I've got a database, with several tables. The "primary" table, known as contacts, stores details about contacts, each getting an id, a title etc...

I additionally have like, 20 other tables, each representing a particular function, like staff, media ...

All these function-tables, references the contact table, having a foreign key. I have lately added this constraint to any or all the tables, using the following query, for the table staff:


Basically change a row in contacts, I additionally want the modification to look within the staff table - and the other way round. However the constraint doesn't appear to really make a difference! The only real factor it will, would be to throw a mistake basically consider adding a row to staff, in which the c_id value isn't contained in the contacts table.

What have I done wrong? It ought to be noted, which i lately transformed the database-engine to InnoDB, to be certain that my constraints works.

I've also attempted to get rid of the ON DELETE CASCADE, so only updates to some table would work both in tables, but additionally without any effect.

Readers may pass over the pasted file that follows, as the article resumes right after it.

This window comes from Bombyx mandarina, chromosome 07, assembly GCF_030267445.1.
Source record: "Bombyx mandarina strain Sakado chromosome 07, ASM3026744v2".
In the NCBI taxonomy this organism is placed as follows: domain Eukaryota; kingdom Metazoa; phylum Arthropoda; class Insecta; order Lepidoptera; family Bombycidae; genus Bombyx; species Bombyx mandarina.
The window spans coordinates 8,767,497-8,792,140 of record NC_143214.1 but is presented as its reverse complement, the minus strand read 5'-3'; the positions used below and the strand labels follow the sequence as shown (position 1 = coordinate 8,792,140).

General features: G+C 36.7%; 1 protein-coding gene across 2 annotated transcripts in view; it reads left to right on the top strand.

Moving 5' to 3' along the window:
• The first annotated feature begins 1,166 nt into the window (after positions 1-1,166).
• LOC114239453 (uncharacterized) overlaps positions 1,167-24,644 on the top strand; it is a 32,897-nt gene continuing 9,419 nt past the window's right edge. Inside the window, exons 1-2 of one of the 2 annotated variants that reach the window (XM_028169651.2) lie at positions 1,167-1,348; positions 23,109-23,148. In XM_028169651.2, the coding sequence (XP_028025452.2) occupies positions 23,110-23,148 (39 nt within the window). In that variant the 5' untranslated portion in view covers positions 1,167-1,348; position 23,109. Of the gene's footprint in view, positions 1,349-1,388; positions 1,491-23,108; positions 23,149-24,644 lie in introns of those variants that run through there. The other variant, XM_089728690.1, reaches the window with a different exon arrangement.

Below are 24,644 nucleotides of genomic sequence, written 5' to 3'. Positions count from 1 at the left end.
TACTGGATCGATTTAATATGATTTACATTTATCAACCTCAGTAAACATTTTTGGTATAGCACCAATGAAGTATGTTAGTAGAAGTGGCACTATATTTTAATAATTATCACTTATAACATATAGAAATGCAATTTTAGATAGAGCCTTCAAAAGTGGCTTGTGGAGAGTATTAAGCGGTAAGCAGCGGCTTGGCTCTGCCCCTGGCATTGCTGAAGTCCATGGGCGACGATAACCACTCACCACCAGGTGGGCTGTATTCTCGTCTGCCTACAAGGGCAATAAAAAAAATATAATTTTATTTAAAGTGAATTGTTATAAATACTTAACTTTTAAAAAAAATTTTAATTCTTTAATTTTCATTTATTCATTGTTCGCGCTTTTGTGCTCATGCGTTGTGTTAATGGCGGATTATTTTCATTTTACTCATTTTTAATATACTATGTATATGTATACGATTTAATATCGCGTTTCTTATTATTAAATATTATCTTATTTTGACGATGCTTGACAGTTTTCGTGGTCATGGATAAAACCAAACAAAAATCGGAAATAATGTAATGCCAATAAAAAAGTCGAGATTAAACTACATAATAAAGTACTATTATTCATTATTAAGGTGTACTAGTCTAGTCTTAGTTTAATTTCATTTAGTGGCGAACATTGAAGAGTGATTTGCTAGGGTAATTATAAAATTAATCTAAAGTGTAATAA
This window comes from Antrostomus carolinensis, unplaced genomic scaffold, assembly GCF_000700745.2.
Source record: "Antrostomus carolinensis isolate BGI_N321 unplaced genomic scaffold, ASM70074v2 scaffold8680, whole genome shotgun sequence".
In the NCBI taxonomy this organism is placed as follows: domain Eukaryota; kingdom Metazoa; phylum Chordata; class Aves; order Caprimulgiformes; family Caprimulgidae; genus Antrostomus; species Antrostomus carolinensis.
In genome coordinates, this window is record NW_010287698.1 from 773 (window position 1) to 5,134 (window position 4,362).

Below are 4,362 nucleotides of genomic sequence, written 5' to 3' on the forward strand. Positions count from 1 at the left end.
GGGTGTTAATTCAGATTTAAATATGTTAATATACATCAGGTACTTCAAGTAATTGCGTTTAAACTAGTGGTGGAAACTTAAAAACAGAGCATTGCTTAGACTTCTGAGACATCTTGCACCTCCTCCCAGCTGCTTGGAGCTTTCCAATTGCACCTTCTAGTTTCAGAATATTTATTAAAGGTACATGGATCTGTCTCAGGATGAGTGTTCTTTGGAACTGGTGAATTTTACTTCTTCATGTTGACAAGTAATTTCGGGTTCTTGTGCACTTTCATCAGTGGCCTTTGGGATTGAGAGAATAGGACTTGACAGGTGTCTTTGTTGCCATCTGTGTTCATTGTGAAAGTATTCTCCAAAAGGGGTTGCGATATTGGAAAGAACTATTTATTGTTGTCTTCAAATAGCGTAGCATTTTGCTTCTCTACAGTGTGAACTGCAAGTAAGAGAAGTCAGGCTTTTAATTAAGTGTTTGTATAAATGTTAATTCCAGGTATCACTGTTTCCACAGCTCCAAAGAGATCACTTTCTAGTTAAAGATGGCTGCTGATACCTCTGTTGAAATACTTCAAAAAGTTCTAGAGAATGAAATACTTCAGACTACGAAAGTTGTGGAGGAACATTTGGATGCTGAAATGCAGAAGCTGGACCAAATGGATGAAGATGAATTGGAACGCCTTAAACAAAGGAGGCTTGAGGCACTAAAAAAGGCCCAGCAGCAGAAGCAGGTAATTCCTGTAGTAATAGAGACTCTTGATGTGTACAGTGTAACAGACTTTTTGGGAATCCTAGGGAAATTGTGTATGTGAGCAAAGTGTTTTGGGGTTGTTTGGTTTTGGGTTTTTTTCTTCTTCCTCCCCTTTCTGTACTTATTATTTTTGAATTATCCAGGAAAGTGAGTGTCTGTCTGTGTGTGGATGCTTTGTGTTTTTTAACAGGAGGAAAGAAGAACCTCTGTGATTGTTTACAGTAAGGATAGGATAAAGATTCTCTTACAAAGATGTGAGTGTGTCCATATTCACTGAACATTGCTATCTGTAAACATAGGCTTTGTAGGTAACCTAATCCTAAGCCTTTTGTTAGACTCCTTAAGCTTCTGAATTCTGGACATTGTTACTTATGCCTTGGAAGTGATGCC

You're confusing different concepts inside your question. Whenever your database is correctly stabilized, a big change to data in a single table should not have effects in another table.[*]

If you wish to alter the primary key and also have the referencing records in another table follow the modification, make use of ON UPDATE CASCADE.

ON UPDATE DELETE only removes referenc*ing* records should you DELETE the referenc*erectile dysfunction* record. Inside your example, should you remove an archive from contacts, all records in staff referencing the erased record could be erased too.

Please browse the MySQL reference manual about foreign keys to learn more.

[*] If you possess the same area in multiple tables that contains exactly the same information, you've got a denormalized schema, which might be great for performance, but requires you to definitely make extra effort to (by hand) update all copies of the area when upgrading it.